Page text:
Art so unusual it has to be hidden from prying eyes?
In pictures of Steven A. Cohen’s just-listed $33.5 million triplex condo at 320 West 12th Street, it looks like all the artwork on the walls has been purposely blurred out (unless Cohen has a large collection of paintings of…pixels?).
Why is the art censored? We don’t know. The broker, Erin Boisson Aries at Christie’s International Real Estate, declined to comment.
But it wouldn’t be the first time Steve Cohen’s art collection has dominated listings photographs of his expensive property portfolio.
Last month, The Real Deal reported that Cohen had chopped the price on his penthouse at One Beacon Court to $45 million, a whopping $70 million less than its original listing price of $115 million. (It was originally listed in 2013, when Cohen’s hedge fund S.A.C Capital Advisors pled guilty to insider trading and was fined $1.8 billion.)
In a photograph of the penthouse’s master bedroom, we spied a large blurry Excedrin box. With a little sleuthing, we discovered the piece was “largeeexcedrinbox,” made in 2006 by the contemporary artist Tom Friedman, who took on the headache-inducing task of cutting 121 small Excedrin boxes into quarter inch pieces and reassembling them into one giant box, 54 inches tall and 27 inches wide. In this case, the sculpture wasn’t blurry because it had been purposely censored — it’s just intentionally…blurry.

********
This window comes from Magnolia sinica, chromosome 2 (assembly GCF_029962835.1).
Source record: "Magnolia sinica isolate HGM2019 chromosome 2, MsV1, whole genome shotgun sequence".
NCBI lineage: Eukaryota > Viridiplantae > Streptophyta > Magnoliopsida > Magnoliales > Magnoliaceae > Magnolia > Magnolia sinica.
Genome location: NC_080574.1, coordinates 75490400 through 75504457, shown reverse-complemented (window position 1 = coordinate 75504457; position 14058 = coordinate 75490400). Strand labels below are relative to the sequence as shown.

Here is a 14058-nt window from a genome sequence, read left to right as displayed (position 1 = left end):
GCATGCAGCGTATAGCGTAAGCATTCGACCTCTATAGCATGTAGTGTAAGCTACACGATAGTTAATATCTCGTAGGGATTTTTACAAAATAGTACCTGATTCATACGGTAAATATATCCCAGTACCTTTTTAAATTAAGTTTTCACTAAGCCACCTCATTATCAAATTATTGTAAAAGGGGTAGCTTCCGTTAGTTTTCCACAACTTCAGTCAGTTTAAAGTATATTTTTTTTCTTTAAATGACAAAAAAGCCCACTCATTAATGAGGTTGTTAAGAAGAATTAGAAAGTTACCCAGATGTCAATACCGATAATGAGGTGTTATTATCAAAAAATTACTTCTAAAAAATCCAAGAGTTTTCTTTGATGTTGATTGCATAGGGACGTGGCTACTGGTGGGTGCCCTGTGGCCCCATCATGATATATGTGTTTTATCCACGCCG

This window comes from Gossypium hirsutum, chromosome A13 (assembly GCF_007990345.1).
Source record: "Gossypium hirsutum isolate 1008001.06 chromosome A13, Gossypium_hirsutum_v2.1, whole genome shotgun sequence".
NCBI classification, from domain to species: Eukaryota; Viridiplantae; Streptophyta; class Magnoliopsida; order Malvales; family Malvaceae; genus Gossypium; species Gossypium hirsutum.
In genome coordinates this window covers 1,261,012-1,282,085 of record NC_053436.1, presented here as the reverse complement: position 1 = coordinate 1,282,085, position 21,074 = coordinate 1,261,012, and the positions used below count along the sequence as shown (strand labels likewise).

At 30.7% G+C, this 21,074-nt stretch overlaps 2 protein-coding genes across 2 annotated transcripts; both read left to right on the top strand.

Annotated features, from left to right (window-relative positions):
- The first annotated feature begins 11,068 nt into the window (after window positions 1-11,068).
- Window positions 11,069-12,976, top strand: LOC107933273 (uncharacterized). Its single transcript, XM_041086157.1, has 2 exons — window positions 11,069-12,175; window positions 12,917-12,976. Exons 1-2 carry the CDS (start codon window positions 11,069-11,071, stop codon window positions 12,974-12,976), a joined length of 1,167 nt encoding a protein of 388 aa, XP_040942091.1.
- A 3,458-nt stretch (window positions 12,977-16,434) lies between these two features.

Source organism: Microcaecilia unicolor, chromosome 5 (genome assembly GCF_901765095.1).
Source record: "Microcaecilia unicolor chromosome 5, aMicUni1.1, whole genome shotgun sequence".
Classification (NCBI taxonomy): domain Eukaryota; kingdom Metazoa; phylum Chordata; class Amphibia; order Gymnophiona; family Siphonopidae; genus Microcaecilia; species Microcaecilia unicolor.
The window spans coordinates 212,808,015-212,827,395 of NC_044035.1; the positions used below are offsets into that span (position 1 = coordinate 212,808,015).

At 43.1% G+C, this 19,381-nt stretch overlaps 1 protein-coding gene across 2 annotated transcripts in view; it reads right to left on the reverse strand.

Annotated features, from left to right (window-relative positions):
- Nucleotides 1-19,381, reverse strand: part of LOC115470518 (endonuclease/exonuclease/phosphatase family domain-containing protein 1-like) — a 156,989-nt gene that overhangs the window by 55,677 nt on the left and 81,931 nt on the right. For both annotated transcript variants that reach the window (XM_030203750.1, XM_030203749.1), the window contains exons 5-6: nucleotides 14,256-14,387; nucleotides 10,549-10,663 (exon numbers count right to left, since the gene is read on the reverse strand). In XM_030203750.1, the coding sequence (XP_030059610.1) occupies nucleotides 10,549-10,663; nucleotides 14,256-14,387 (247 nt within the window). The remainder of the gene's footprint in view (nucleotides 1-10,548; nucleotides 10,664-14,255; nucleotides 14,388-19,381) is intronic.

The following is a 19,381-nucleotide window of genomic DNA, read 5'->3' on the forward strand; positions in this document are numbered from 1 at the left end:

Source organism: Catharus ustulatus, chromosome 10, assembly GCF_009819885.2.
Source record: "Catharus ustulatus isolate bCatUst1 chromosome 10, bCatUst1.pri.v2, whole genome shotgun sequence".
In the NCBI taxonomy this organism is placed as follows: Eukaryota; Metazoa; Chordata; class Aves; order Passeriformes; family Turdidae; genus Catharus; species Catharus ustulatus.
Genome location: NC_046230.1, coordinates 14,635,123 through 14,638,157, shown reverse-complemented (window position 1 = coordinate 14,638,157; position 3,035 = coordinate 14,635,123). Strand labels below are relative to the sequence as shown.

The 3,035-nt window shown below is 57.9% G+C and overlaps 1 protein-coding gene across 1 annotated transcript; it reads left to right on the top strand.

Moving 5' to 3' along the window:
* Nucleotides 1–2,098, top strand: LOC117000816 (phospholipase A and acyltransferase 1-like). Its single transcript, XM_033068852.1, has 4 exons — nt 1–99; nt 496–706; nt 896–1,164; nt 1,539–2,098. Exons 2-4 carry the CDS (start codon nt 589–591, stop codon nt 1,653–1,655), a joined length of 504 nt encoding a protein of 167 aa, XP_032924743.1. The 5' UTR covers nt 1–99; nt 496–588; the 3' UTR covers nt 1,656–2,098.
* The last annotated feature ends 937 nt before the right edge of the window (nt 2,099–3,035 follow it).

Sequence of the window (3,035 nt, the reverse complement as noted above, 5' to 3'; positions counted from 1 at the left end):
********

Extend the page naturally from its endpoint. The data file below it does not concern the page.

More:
When the apartment was first listed in 2013, Business Insider spotted another large sculpture in the listings photographs, then held by the Corcoran Group.
In the corner of the living room was a huge “bald man with raised arms.” He had a bulbous head, thinning white hair and a black-and-white striped shirt.
Who was he? Pablo Picasso, as it turned out. This seven-foot sculpture, made in 1998, was the work of Italian artist Maurizio Cattelan.
Perhaps blurring out the artwork from the apartment at 320 West 12th Street might help it sell a little quicker than his penthouse, which has now been on the market for six years.
Cohen is well-known for his $1 billion art collection, which includes British artist Damien Hirst’s 1991 artwork “The Physical Impossibility of Death in the Mind of Someone Living,” a tank containing a 14-foot tiger shark preserved in formaldehyde.
Cohen paid for the original shark, which was rotting, to be replaced by a new one.